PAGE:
Labor and Employment

Whose Job Is It to Keep Employee Records Private?

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You may have never thought about it, but your employee file holds a lot of your personal information, such as your address, telephone number, social security, and maybe even bank account numbers if you use direct deposit for your paycheck. That's the kind of information identity thieves and others are after. So, who's making sure they don't get it?

Federal Workers

The Privacy Act is a federal law protecting the personal information of federal employees that's contained in employment and other records. It sets out what types of employee information may be collected and when and by whom it may be disclosed to other people. A 2010 Kentucky case shows how it works.

A federal investigator was looking into unauthorized computer use by federal inmates at a prison hospital in the state. When the agent left the hospital, he left behind a file folder on a non-government worker's desk containing the names, addresses, social security numbers, home telephone numbers, pay grades, and other personal information of all government employees at the hospital. Later, over 100 of the workers filed a lawsuit under the Privacy Act (and the Federal Tort Claims Act).

The workers claimed the agent and others violated the Privacy Act because inmates and other employees had access to and saw their personal information in the folder. Ultimately, the courts agreed with the workers. Most of them were awarded $1,000 in damages, and given permission to ask for more damages based on "lost time."

Anyone Else Protected?

While the Privacy Act applies to and protects federal workers, many states have similar laws protecting state and local government employees' personal information. However, there are very few legal requirements when it comes to private employers and their workers' records and personal information. There are a few general exceptions, though:

  • Employers covered by the Americans with Disabilities Act (ADA) must protect the privacy and confidentiality of medical information of any employee who has a handicap, disability, or impairment covered by the ADA
  • Many employers who provide health care benefits to their employees must protect the privacy and confidentiality of their workers' personal health and medical information under the Health Insurance Portability and Accountability Act (HIPAA)
  • Government agencies, life the IRS and state taxation agencies, who receive your personal information from your employer are required to keep your information safe and secure

As a practical matter, however, most employers make every effort to protect their employees' personal information, such as by:

  • Keeping them in a secure location, such as a locked filing room, an off-site storage facility, or secure computer server
  • Making sure access to the records is restricted to only those who need it, such as supervisors, human resources personnel, and the employees themselves
  • Having a written policy, usually in the employee handbook, detailing how the employer protects employees' information and the employers' responsibility to tell workers about any security breaches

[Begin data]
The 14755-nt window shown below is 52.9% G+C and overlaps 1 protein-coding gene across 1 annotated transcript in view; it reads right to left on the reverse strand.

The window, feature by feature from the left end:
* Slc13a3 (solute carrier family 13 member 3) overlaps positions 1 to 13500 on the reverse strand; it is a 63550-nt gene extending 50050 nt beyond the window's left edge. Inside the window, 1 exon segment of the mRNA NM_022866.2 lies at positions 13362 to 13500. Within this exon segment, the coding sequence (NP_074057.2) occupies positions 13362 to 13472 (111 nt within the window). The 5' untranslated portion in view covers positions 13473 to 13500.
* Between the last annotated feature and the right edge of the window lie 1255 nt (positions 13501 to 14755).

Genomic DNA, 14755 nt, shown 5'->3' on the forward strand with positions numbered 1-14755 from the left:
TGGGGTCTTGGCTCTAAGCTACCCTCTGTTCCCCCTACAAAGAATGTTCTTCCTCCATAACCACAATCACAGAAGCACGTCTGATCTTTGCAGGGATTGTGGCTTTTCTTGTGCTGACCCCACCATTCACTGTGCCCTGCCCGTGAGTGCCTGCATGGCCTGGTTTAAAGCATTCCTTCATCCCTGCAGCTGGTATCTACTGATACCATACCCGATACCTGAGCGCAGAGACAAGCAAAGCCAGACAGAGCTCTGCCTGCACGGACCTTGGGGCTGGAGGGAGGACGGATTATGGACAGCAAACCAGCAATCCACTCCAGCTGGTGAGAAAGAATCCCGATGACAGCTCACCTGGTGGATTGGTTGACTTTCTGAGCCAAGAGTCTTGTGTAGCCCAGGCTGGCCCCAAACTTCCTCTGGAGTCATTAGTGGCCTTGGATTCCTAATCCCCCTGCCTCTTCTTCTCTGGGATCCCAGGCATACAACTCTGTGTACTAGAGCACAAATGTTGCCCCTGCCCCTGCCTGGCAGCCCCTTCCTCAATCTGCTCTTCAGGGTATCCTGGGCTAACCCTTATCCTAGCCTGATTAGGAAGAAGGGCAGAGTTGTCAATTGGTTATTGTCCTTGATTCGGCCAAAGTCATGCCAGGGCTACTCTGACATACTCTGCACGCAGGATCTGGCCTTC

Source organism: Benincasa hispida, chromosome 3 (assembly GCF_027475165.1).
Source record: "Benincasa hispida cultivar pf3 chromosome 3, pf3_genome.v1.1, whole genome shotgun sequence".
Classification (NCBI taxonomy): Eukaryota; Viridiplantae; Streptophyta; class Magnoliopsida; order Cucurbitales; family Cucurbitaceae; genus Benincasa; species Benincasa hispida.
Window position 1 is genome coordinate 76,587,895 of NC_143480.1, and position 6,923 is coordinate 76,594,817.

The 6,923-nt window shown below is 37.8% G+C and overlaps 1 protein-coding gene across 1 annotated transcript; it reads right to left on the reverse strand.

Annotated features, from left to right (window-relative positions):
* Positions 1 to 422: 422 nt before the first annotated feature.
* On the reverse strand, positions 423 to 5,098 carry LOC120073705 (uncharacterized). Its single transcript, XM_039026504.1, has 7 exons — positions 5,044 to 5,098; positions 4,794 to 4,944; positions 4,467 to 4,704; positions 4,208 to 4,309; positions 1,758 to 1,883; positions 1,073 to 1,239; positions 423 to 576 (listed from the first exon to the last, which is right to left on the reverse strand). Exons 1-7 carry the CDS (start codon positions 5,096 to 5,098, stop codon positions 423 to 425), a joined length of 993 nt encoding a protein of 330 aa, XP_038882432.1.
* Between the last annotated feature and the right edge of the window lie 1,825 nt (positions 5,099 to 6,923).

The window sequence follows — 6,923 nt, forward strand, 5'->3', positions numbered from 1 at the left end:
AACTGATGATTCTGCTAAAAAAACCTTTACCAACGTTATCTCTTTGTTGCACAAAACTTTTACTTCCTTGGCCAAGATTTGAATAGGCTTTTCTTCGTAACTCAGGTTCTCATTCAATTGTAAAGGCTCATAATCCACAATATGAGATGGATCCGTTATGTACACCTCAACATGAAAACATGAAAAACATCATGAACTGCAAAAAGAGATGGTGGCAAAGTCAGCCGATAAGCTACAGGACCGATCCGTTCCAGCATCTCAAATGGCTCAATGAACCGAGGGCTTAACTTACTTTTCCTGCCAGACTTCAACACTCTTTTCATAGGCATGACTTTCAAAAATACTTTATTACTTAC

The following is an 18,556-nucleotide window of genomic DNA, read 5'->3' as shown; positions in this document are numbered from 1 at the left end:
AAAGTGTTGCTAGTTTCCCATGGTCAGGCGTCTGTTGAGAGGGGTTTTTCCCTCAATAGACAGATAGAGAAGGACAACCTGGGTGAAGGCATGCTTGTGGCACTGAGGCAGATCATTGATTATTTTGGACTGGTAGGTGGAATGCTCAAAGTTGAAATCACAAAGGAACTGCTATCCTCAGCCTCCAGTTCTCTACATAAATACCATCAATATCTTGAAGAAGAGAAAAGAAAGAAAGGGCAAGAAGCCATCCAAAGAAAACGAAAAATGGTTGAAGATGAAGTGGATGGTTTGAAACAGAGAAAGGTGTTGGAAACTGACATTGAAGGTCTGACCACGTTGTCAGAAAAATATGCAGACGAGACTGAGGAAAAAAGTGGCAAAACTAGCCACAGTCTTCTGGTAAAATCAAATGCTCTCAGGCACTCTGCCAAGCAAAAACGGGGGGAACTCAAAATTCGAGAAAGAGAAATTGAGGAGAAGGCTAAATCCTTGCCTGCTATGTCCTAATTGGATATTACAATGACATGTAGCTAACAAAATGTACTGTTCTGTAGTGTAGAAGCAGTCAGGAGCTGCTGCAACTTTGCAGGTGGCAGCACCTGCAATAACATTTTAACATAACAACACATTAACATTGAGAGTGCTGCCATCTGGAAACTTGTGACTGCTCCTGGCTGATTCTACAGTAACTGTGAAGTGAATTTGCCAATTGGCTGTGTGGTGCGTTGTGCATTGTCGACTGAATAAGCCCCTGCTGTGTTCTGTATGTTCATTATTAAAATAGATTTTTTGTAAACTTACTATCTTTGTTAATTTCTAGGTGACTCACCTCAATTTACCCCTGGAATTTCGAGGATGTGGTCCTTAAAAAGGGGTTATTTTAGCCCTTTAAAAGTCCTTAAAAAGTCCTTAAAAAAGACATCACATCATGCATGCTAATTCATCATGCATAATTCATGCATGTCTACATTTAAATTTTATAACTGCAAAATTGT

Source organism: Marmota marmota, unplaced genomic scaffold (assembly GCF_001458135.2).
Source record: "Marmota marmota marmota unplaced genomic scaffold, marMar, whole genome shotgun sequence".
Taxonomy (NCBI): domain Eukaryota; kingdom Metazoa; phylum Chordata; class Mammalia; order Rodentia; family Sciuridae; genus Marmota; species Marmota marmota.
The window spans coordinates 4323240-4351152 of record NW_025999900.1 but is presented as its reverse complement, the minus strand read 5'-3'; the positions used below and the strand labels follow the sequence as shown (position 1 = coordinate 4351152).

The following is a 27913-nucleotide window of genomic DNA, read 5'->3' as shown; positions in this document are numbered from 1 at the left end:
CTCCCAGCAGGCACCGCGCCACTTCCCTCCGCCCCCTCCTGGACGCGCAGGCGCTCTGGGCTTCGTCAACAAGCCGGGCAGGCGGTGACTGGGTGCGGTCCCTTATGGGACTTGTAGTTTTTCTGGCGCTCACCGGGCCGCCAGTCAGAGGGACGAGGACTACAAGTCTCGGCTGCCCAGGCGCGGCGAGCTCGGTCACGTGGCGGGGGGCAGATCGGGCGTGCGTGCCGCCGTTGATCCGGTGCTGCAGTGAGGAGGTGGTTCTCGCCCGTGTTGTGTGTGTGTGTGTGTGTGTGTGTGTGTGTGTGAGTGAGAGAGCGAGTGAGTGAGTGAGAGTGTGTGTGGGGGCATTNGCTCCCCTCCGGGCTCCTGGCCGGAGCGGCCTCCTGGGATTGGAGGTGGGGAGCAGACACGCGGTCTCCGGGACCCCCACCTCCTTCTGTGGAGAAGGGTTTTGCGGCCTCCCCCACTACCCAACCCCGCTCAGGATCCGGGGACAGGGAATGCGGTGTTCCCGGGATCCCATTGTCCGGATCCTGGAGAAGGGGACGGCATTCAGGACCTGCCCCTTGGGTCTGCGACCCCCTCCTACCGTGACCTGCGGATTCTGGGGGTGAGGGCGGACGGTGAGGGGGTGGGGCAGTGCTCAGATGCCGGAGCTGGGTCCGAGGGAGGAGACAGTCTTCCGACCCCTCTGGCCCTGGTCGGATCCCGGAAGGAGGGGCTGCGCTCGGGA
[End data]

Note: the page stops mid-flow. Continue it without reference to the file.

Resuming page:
• Keeping a log of who, when, and why any employee's personal information was accessed

What You Can Do

No matter if you work for a government agency or a private company, you should ask your boss or human resources department about the security measures in place for personnel files and other records containing personal information. Also, check your employee handbook for details on the system.

If you think your information was accessed by someone, tell your boss or human resources department and take steps to protect yourself against identity theft immediately. If you think the law was broken, such as in the Kentucky case, contact an attorney as soon as possible. The laws are meant to help you get money to pay for identity theft prevention and recovery, as well as to make sure the employer doesn't make the same mistake again.

Likewise, even if you work for a private company, you may want to talk to an attorney. Sometimes, an employer's privacy policy creates a legal requirement or obligation for your employer to protect your information, and if it doesn't do so, it may be held liable for any damages you suffer because of it.

Personal information is like gold to identity thieves and other unsavory characters others out there. You need to do everything you can to make sure your information stays out of the wrong hands, including making sure your employer is taking care of the information it has about you.

Questions for Your Attorney

  • Do the people who handle my personal information at work undergo any sort of background screening?
  • Under what circumstances might my employer legally disclose my personal information to third parties?
  • My employer recently implemented a security screening policy. Must I give my consent for my employer to access my credit report?
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